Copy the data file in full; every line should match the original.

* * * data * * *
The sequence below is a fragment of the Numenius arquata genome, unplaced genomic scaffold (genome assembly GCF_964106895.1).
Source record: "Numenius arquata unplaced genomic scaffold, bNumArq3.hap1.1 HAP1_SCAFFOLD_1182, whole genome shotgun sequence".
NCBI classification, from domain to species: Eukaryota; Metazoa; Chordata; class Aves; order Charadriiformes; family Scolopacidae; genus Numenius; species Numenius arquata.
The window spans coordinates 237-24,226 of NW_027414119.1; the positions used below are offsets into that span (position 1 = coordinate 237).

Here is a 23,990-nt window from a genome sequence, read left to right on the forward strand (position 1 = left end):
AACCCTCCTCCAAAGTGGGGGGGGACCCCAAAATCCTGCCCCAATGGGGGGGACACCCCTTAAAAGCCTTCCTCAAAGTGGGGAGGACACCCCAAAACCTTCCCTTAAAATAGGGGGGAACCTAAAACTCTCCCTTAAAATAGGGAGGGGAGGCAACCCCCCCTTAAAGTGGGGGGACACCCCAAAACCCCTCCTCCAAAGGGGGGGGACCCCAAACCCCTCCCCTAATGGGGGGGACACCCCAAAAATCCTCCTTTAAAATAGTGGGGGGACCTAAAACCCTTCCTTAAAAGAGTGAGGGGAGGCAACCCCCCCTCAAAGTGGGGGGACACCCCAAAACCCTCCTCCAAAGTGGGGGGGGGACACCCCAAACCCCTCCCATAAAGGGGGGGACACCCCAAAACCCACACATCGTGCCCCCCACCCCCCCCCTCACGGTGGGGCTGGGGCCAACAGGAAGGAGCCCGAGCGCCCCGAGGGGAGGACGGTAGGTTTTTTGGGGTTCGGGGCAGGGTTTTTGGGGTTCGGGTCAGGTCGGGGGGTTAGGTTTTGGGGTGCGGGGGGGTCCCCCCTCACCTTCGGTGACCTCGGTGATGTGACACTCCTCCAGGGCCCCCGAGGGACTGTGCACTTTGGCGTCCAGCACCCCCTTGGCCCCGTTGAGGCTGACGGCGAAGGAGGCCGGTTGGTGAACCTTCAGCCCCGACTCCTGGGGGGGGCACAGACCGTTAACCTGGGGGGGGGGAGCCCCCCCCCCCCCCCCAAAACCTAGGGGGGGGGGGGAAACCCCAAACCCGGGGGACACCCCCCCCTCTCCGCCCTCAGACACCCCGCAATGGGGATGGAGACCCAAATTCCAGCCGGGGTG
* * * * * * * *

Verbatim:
The sequence below is a fragment of the Numenius arquata genome, unplaced genomic scaffold (genome assembly GCF_964106895.1).
Source record: "Numenius arquata unplaced genomic scaffold, bNumArq3.hap1.1 HAP1_SCAFFOLD_1182, whole genome shotgun sequence".
NCBI classification, from domain to species: Eukaryota; Metazoa; Chordata; class Aves; order Charadriiformes; family Scolopacidae; genus Numenius; species Numenius arquata.
The window spans coordinates 237-24,226 of NW_027414119.1; the positions used below are offsets into that span (position 1 = coordinate 237).

Here is a 23,990-nt window from a genome sequence, read left to right on the forward strand (position 1 = left end):
AACCCTCCTCCAAAGTGGGGGGGGACCCCAAAATCCTGCCCCAATGGGGGGGACACCCCTTAAAAGCCTTCCTCAAAGTGGGGAGGACACCCCAAAACCTTCCCTTAAAATAGGGGGGAACCTAAAACTCTCCCTTAAAATAGGGAGGGGAGGCAACCCCCCCTTAAAGTGGGGGGACACCCCAAAACCCCTCCTCCAAAGGGGGGGGACCCCAAACCCCTCCCCTAATGGGGGGGACACCCCAAAAATCCTCCTTTAAAATAGTGGGGGGACCTAAAACCCTTCCTTAAAAGAGTGAGGGGAGGCAACCCCCCCTCAAAGTGGGGGGACACCCCAAAACCCTCCTCCAAAGTGGGGGGGGGACACCCCAAACCCCTCCCATAAAGGGGGGGACACCCCAAAACCCACACATCGTGCCCCCCACCCCCCCCCTCACGGTGGGGCTGGGGCCAACAGGAAGGAGCCCGAGCGCCCCGAGGGGAGGACGGTAGGTTTTTTGGGGTTCGGGGCAGGGTTTTTGGGGTTCGGGTCAGGTCGGGGGGTTAGGTTTTGGGGTGCGGGGGGGTCCCCCCTCACCTTCGGTGACCTCGGTGATGTGACACTCCTCCAGGGCCCCCGAGGGACTGTGCACTTTGGCGTCCAGCACCCCCTTGGCCCCGTTGAGGCTGACGGCGAAGGAGGCCGGTTGGTGAACCTTCAGCCCCGACTCCTGGGGGGGGCACAGACCGTTAACCTGGGGGGGGGGAGCCCCCCCCCCCCCCCCAAAACCTAGGGGGGGGGGGGAAACCCCAAACCCGGGGGACACCCCCCCCTCTCCGCCCTCAGACACCCCGCAATGGGGATGGAGACCCAAATTCCAGCCGGGGTG